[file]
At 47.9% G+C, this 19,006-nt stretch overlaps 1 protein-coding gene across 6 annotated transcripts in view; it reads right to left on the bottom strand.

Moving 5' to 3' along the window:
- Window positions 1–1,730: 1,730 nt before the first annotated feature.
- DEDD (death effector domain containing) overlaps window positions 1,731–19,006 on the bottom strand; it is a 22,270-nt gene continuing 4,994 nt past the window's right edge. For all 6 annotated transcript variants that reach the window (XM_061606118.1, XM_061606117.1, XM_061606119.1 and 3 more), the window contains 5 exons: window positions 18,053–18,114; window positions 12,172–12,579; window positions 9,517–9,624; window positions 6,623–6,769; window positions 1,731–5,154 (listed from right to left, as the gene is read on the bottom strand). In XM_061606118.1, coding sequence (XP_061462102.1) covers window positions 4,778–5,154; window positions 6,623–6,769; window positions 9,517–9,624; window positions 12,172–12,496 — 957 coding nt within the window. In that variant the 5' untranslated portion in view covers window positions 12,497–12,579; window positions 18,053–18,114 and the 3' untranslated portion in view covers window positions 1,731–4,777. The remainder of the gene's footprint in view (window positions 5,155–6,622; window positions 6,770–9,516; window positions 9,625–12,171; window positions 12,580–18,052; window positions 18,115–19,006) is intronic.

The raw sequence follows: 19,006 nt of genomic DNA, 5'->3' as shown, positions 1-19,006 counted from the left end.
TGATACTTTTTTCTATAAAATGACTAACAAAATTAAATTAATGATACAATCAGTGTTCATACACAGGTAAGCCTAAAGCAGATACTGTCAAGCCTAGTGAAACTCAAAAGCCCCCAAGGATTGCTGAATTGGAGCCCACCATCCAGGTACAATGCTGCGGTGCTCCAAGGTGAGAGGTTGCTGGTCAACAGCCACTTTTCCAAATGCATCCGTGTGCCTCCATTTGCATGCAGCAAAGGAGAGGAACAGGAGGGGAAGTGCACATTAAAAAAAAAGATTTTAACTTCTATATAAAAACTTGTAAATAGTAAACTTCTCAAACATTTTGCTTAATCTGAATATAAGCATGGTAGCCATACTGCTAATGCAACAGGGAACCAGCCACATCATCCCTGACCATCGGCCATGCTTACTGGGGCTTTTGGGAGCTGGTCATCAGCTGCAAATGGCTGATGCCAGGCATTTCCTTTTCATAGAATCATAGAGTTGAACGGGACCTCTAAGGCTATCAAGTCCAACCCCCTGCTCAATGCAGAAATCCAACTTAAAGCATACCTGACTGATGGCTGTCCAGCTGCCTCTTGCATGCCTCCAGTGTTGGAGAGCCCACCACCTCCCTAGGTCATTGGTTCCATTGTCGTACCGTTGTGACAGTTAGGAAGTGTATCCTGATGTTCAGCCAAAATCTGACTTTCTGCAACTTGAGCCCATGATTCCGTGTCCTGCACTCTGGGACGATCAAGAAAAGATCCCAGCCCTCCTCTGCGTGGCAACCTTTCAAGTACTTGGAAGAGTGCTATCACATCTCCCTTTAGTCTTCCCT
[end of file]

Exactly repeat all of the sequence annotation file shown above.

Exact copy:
At 47.9% G+C, this 19,006-nt stretch overlaps 1 protein-coding gene across 6 annotated transcripts in view; it reads right to left on the bottom strand.

Moving 5' to 3' along the window:
- Window positions 1–1,730: 1,730 nt before the first annotated feature.
- DEDD (death effector domain containing) overlaps window positions 1,731–19,006 on the bottom strand; it is a 22,270-nt gene continuing 4,994 nt past the window's right edge. For all 6 annotated transcript variants that reach the window (XM_061606118.1, XM_061606117.1, XM_061606119.1 and 3 more), the window contains 5 exons: window positions 18,053–18,114; window positions 12,172–12,579; window positions 9,517–9,624; window positions 6,623–6,769; window positions 1,731–5,154 (listed from right to left, as the gene is read on the bottom strand). In XM_061606118.1, coding sequence (XP_061462102.1) covers window positions 4,778–5,154; window positions 6,623–6,769; window positions 9,517–9,624; window positions 12,172–12,496 — 957 coding nt within the window. In that variant the 5' untranslated portion in view covers window positions 12,497–12,579; window positions 18,053–18,114 and the 3' untranslated portion in view covers window positions 1,731–4,777. The remainder of the gene's footprint in view (window positions 5,155–6,622; window positions 6,770–9,516; window positions 9,625–12,171; window positions 12,580–18,052; window positions 18,115–19,006) is intronic.

The raw sequence follows: 19,006 nt of genomic DNA, 5'->3' as shown, positions 1-19,006 counted from the left end.
TGATACTTTTTTCTATAAAATGACTAACAAAATTAAATTAATGATACAATCAGTGTTCATACACAGGTAAGCCTAAAGCAGATACTGTCAAGCCTAGTGAAACTCAAAAGCCCCCAAGGATTGCTGAATTGGAGCCCACCATCCAGGTACAATGCTGCGGTGCTCCAAGGTGAGAGGTTGCTGGTCAACAGCCACTTTTCCAAATGCATCCGTGTGCCTCCATTTGCATGCAGCAAAGGAGAGGAACAGGAGGGGAAGTGCACATTAAAAAAAAAGATTTTAACTTCTATATAAAAACTTGTAAATAGTAAACTTCTCAAACATTTTGCTTAATCTGAATATAAGCATGGTAGCCATACTGCTAATGCAACAGGGAACCAGCCACATCATCCCTGACCATCGGCCATGCTTACTGGGGCTTTTGGGAGCTGGTCATCAGCTGCAAATGGCTGATGCCAGGCATTTCCTTTTCATAGAATCATAGAGTTGAACGGGACCTCTAAGGCTATCAAGTCCAACCCCCTGCTCAATGCAGAAATCCAACTTAAAGCATACCTGACTGATGGCTGTCCAGCTGCCTCTTGCATGCCTCCAGTGTTGGAGAGCCCACCACCTCCCTAGGTCATTGGTTCCATTGTCGTACCGTTGTGACAGTTAGGAAGTGTATCCTGATGTTCAGCCAAAATCTGACTTTCTGCAACTTGAGCCCATGATTCCGTGTCCTGCACTCTGGGACGATCAAGAAAAGATCCCAGCCCTCCTCTGCGTGGCAACCTTTCAAGTACTTGGAAGAGTGCTATCACATCTCCCTTTAGTCTTCCCT